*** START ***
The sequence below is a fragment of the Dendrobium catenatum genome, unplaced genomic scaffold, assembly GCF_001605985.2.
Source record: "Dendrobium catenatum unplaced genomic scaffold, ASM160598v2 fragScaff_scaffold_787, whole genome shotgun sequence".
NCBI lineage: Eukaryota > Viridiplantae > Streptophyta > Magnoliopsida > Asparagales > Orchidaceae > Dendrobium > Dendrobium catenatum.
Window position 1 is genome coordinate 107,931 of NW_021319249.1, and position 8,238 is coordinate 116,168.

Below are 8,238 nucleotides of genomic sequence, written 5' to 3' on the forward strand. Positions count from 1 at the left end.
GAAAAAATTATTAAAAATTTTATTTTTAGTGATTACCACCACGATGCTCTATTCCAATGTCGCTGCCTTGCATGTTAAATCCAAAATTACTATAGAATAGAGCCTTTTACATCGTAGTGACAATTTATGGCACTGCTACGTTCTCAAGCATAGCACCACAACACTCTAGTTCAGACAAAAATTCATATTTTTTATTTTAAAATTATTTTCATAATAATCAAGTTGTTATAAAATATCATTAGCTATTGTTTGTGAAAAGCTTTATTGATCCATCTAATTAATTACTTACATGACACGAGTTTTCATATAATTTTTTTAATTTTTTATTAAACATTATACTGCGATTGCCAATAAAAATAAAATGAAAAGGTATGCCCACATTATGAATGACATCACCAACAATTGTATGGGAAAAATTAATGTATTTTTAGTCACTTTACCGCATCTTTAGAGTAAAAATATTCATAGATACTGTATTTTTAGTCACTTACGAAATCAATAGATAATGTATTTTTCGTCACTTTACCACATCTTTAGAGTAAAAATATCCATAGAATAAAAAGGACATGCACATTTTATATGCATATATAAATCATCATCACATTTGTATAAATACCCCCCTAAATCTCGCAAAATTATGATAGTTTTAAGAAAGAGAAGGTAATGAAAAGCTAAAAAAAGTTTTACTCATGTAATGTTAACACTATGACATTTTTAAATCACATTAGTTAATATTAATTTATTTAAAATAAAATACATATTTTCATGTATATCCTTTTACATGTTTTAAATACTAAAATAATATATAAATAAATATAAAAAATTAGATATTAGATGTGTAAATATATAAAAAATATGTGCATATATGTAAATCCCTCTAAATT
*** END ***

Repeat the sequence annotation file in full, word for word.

The sequence below is a fragment of the Dendrobium catenatum genome, unplaced genomic scaffold, assembly GCF_001605985.2.
Source record: "Dendrobium catenatum unplaced genomic scaffold, ASM160598v2 fragScaff_scaffold_787, whole genome shotgun sequence".
NCBI lineage: Eukaryota > Viridiplantae > Streptophyta > Magnoliopsida > Asparagales > Orchidaceae > Dendrobium > Dendrobium catenatum.
Window position 1 is genome coordinate 107,931 of NW_021319249.1, and position 8,238 is coordinate 116,168.

Below are 8,238 nucleotides of genomic sequence, written 5' to 3' on the forward strand. Positions count from 1 at the left end.
GAAAAAATTATTAAAAATTTTATTTTTAGTGATTACCACCACGATGCTCTATTCCAATGTCGCTGCCTTGCATGTTAAATCCAAAATTACTATAGAATAGAGCCTTTTACATCGTAGTGACAATTTATGGCACTGCTACGTTCTCAAGCATAGCACCACAACACTCTAGTTCAGACAAAAATTCATATTTTTTATTTTAAAATTATTTTCATAATAATCAAGTTGTTATAAAATATCATTAGCTATTGTTTGTGAAAAGCTTTATTGATCCATCTAATTAATTACTTACATGACACGAGTTTTCATATAATTTTTTTAATTTTTTATTAAACATTATACTGCGATTGCCAATAAAAATAAAATGAAAAGGTATGCCCACATTATGAATGACATCACCAACAATTGTATGGGAAAAATTAATGTATTTTTAGTCACTTTACCGCATCTTTAGAGTAAAAATATTCATAGATACTGTATTTTTAGTCACTTACGAAATCAATAGATAATGTATTTTTCGTCACTTTACCACATCTTTAGAGTAAAAATATCCATAGAATAAAAAGGACATGCACATTTTATATGCATATATAAATCATCATCACATTTGTATAAATACCCCCCTAAATCTCGCAAAATTATGATAGTTTTAAGAAAGAGAAGGTAATGAAAAGCTAAAAAAAGTTTTACTCATGTAATGTTAACACTATGACATTTTTAAATCACATTAGTTAATATTAATTTATTTAAAATAAAATACATATTTTCATGTATATCCTTTTACATGTTTTAAATACTAAAATAATATATAAATAAATATAAAAAATTAGATATTAGATGTGTAAATATATAAAAAATATGTGCATATATGTAAATCCCTCTAAATT